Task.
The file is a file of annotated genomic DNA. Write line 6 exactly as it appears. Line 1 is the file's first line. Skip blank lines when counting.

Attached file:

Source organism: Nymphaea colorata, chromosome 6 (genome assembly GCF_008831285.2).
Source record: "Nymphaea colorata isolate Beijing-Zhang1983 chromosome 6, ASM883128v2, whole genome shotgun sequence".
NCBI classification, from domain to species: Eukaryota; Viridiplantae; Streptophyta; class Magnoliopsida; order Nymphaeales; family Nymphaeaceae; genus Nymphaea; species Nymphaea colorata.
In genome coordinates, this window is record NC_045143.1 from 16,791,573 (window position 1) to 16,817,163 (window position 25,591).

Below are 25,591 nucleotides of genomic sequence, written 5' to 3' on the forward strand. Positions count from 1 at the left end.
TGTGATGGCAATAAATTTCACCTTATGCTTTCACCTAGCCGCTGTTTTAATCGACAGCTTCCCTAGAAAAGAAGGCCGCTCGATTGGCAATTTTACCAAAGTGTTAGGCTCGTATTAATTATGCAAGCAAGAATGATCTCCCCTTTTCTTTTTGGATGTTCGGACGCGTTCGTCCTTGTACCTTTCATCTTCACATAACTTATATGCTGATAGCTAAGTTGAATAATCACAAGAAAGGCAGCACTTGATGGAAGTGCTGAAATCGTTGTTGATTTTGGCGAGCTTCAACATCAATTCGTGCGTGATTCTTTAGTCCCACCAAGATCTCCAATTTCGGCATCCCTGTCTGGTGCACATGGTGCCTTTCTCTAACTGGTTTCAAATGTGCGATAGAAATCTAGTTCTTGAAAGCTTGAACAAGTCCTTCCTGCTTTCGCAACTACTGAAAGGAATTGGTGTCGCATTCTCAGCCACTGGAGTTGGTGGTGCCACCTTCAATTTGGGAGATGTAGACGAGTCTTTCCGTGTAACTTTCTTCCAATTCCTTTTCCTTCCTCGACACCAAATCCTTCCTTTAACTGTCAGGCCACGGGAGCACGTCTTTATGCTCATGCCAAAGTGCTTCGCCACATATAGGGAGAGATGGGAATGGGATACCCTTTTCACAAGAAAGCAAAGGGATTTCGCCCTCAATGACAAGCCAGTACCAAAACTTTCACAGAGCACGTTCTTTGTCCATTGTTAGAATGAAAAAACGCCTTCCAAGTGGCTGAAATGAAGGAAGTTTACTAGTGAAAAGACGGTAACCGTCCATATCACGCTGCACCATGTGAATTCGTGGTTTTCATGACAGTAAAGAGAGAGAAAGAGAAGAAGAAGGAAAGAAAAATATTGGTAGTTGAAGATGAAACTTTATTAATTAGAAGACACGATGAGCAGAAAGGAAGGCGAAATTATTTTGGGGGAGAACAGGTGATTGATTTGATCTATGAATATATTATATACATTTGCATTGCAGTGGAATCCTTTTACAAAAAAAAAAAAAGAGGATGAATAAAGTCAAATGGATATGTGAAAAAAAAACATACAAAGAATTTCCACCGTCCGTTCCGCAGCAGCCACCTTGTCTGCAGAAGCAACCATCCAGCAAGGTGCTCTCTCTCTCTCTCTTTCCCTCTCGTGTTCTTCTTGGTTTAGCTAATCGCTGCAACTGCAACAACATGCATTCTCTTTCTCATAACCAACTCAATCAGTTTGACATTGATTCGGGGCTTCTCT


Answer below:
TGTGATGGCAATAAATTTCACCTTATGCTTTCACCTAGCCGCTGTTTTAATCGACAGCTTCCCTAGAAAAGAAGGCCGCTCGATTGGCAATTTTACCAAAGTGTTAGGCTCGTATTAATTATGCAAGCAAGAATGATCTCCCCTTTTCTTTTTGGATGTTCGGACGCGTTCGTCCTTGTACCTTTCATCTTCACATAACTTATATGCTGATAGCTAAGTTGAATAATCACAAGAAAGGCAGCACTTGATGGAAGTGCTGAAATCGTTGTTGATTTTGGCGAGCTTCAACATCAATTCGTGCGTGATTCTTTAGTCCCACCAAGATCTCCAATTTCGGCATCCCTGTCTGGTGCACATGGTGCCTTTCTCTAACTGGTTTCAAATGTGCGATAGAAATCTAGTTCTTGAAAGCTTGAACAAGTCCTTCCTGCTTTCGCAACTACTGAAAGGAATTGGTGTCGCATTCTCAGCCACTGGAGTTGGTGGTGCCACCTTCAATTTGGGAGATGTAGACGAGTCTTTCCGTGTAACTTTCTTCCAATTCCTTTTCCTTCCTCGACACCAAATCCTTCCTTTAACTGTCAGGCCACGGGAGCACGTCTTTATGCTCATGCCAAAGTGCTTCGCCACATATAGGGAGAGATGGGAATGGGATACCCTTTTCACAAGAAAGCAAAGGGATTTCGCCCTCAATGACAAGCCAGTACCAAAACTTTCACAGAGCACGTTCTTTGTCCATTGTTAGAATGAAAAAACGCCTTCCAAGTGGCTGAAATGAAGGAAGTTTACTAGTGAAAAGACGGTAACCGTCCATATCACGCTGCACCATGTGAATTCGTGGTTTTCATGACAGTAAAGAGAGAGAAAGAGAAGAAGAAGGAAAGAAAAATATTGGTAGTTGAAGATGAAACTTTATTAATTAGAAGACACGATGAGCAGAAAGGAAGGCGAAATTATTTTGGGGGAGAACAGGTGATTGATTTGATCTATGAATATATTATATACATTTGCATTGCAGTGGAATCCTTTTACAAAAAAAAAAAAAGAGGATGAATAAAGTCAAATGGATATGTGAAAAAAAAACATACAAAGAATTTCCACCGTCCGTTCCGCAGCAGCCACCTTGTCTGCAGAAGCAACCATCCAGCAAGGTGCTCTCTCTCTCTCTCTTTCCCTCTCGTGTTCTTCTTGGTTTAGCTAATCGCTGCAACTGCAACAACATGCATTCTCTTTCTCATAACCAACTCAATCAGTTTGACATTGATTCGGGGCTTCTCT